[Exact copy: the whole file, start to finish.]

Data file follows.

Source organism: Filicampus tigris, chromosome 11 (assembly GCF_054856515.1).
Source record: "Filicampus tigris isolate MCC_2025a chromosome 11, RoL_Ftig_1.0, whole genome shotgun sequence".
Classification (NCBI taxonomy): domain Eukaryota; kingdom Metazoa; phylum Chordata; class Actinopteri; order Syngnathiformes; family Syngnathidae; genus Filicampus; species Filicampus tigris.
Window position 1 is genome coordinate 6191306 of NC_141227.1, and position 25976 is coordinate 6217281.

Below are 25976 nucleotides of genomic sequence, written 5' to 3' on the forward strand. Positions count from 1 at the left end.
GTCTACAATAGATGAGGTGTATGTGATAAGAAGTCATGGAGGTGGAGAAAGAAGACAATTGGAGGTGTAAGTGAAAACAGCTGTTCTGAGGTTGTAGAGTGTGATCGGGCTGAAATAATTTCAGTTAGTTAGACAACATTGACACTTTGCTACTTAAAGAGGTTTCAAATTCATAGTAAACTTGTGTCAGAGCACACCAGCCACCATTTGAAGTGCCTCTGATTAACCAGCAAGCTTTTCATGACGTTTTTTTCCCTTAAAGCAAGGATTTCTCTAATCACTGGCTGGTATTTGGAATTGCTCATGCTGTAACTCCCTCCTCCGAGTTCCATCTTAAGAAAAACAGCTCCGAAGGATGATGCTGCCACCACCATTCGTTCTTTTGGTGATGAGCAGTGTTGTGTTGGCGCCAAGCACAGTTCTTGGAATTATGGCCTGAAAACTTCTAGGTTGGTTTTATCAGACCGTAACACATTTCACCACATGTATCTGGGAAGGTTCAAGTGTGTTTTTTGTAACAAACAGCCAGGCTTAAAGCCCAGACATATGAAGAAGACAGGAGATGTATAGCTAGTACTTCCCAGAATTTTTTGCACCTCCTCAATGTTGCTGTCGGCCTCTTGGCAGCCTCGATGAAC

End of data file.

Source organism: Filicampus tigris, chromosome 11 (assembly GCF_054856515.1).
Source record: "Filicampus tigris isolate MCC_2025a chromosome 11, RoL_Ftig_1.0, whole genome shotgun sequence".
Classification (NCBI taxonomy): domain Eukaryota; kingdom Metazoa; phylum Chordata; class Actinopteri; order Syngnathiformes; family Syngnathidae; genus Filicampus; species Filicampus tigris.
Window position 1 is genome coordinate 6191306 of NC_141227.1, and position 25976 is coordinate 6217281.

Below are 25976 nucleotides of genomic sequence, written 5' to 3' on the forward strand. Positions count from 1 at the left end.
GTCTACAATAGATGAGGTGTATGTGATAAGAAGTCATGGAGGTGGAGAAAGAAGACAATTGGAGGTGTAAGTGAAAACAGCTGTTCTGAGGTTGTAGAGTGTGATCGGGCTGAAATAATTTCAGTTAGTTAGACAACATTGACACTTTGCTACTTAAAGAGGTTTCAAATTCATAGTAAACTTGTGTCAGAGCACACCAGCCACCATTTGAAGTGCCTCTGATTAACCAGCAAGCTTTTCATGACGTTTTTTTCCCTTAAAGCAAGGATTTCTCTAATCACTGGCTGGTATTTGGAATTGCTCATGCTGTAACTCCCTCCTCCGAGTTCCATCTTAAGAAAAACAGCTCCGAAGGATGATGCTGCCACCACCATTCGTTCTTTTGGTGATGAGCAGTGTTGTGTTGGCGCCAAGCACAGTTCTTGGAATTATGGCCTGAAAACTTCTAGGTTGGTTTTATCAGACCGTAACACATTTCACCACATGTATCTGGGAAGGTTCAAGTGTGTTTTTTGTAACAAACAGCCAGGCTTAAAGCCCAGACATATGAAGAAGACAGGAGATGTATAGCTAGTACTTCCCAGAATTTTTTGCACCTCCTCAATGTTGCTGTCGGCCTCTTGGCAGCCTCGATGAAC